As far as audio and visual goes, the Samsung M8 has its own 5W speaker system with a tweeter, a Far Field Voice microphone, and a detachable webcam.
It’s available starting at $579 from Samsung or at Amazon for as low as $464.
Best desktop companion to a MacBook Pro
There are likely times when a dedicated desktop Mac is going to be more useful to your workflow than a separate monitor. In these cases, your best bet is likely to be the 24-inch iMac, which is powered by an M1 chipset and sports some hefty display features.
It packs a 4.5K display with a 4,480 x 2,520 resolution, 500 nits of brightness, True Tone, and Wide Color range. Of course, it’s also a dedicated computer in its own right, with a powerful M1 chipset and a seven- or eight-core GPU.
While it can’t function as a monitor for your MacBook Pro, you can streamline your workflows using features like Continuity and AirDrop.
Best MacBook Pro monitor for multitaskers
The Dell UltraSharp U4021QW offers enhanced screen real estate.
If you’re planning on multitasking, then going with an ultrawide monitor can be a great way to give yourself some extra screen real estate. It might not be the best ultrawide out there, but the Dell UltraSharp U4021QW does come close, and it gives you a ton of features to take advantage of during usage for under $2,000.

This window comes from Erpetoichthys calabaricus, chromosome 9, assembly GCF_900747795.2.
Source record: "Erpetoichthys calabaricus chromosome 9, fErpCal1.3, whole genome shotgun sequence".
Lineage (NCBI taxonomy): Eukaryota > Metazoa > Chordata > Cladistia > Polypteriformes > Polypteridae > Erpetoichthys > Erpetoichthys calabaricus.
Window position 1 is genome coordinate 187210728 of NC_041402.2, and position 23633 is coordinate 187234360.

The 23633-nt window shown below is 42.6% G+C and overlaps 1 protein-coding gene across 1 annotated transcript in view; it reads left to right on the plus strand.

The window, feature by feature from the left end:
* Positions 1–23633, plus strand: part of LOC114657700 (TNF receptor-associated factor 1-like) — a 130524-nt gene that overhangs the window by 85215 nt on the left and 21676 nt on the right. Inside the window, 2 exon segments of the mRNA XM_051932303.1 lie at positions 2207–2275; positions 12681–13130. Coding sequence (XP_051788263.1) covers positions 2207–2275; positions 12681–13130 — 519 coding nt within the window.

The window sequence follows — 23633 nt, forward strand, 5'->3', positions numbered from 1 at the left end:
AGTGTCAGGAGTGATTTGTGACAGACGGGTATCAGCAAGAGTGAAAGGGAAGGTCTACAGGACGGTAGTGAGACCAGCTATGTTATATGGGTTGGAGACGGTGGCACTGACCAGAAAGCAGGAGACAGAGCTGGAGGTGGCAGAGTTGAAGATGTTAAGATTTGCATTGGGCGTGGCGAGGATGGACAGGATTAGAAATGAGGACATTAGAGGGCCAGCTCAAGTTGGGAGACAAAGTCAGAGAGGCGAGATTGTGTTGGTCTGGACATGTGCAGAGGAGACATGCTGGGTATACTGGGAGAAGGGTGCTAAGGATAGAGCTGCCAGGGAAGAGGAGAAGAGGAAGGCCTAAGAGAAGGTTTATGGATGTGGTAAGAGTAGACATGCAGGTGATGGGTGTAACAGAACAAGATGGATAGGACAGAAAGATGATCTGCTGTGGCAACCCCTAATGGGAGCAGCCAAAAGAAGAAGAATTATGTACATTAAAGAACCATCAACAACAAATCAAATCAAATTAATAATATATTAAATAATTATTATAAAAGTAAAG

Buy at Dell
First, let’s talk about the elephant in the room. This monitor is massive. At 39.7 inches, the Dell UltraSharp U4021QW will take up a lot of desk space. But, it makes up for all of this with an absolutely stunning picture quality you aren’t likely to find on many other monitors. The ports that it comes with are also fantastic, and you’ll probably never need to use them all.
But what makes it so special for multitaskers? We’re glad you asked. Let us introduce you to the Dell UltraSharp U4021QW’s various multitasking modes, including picture-by-picture, picture-in-picture, and KVM (which stands for keyboard, video, and mouse). These features allow you to connect two separate laptops or computers and view them on that single screen. So, if you need to collaborate with a teammate who has their own MacBook Pro, the Dell UltraSharp U4021QW can let you both work side by side whenever you need to.
While it may be tough to choose between these monitors, there is a great chance of discovering the best monitor for MacBook Pro that will fit your needs here.
Use an external display with your MacBook Pro